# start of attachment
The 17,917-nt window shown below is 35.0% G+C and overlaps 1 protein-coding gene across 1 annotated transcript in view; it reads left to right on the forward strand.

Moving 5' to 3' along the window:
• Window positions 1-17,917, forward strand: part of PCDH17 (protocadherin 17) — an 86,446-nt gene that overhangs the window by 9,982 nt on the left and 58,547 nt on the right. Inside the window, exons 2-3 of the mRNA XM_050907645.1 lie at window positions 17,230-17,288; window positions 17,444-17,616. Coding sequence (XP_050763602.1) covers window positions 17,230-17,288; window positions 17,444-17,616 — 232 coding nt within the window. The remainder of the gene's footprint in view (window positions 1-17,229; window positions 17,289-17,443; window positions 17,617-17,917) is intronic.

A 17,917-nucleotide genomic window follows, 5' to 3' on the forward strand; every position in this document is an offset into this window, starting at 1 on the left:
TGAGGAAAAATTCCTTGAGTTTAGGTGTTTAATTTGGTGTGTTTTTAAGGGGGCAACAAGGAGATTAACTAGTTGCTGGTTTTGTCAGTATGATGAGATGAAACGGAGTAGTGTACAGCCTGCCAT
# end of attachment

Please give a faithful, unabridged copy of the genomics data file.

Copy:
The 17,917-nt window shown below is 35.0% G+C and overlaps 1 protein-coding gene across 1 annotated transcript in view; it reads left to right on the forward strand.

Moving 5' to 3' along the window:
• Window positions 1-17,917, forward strand: part of PCDH17 (protocadherin 17) — an 86,446-nt gene that overhangs the window by 9,982 nt on the left and 58,547 nt on the right. Inside the window, exons 2-3 of the mRNA XM_050907645.1 lie at window positions 17,230-17,288; window positions 17,444-17,616. Coding sequence (XP_050763602.1) covers window positions 17,230-17,288; window positions 17,444-17,616 — 232 coding nt within the window. The remainder of the gene's footprint in view (window positions 1-17,229; window positions 17,289-17,443; window positions 17,617-17,917) is intronic.

A 17,917-nucleotide genomic window follows, 5' to 3' on the forward strand; every position in this document is an offset into this window, starting at 1 on the left:
TGAGGAAAAATTCCTTGAGTTTAGGTGTTTAATTTGGTGTGTTTTTAAGGGGGCAACAAGGAGATTAACTAGTTGCTGGTTTTGTCAGTATGATGAGATGAAACGGAGTAGTGTACAGCCTGCCAT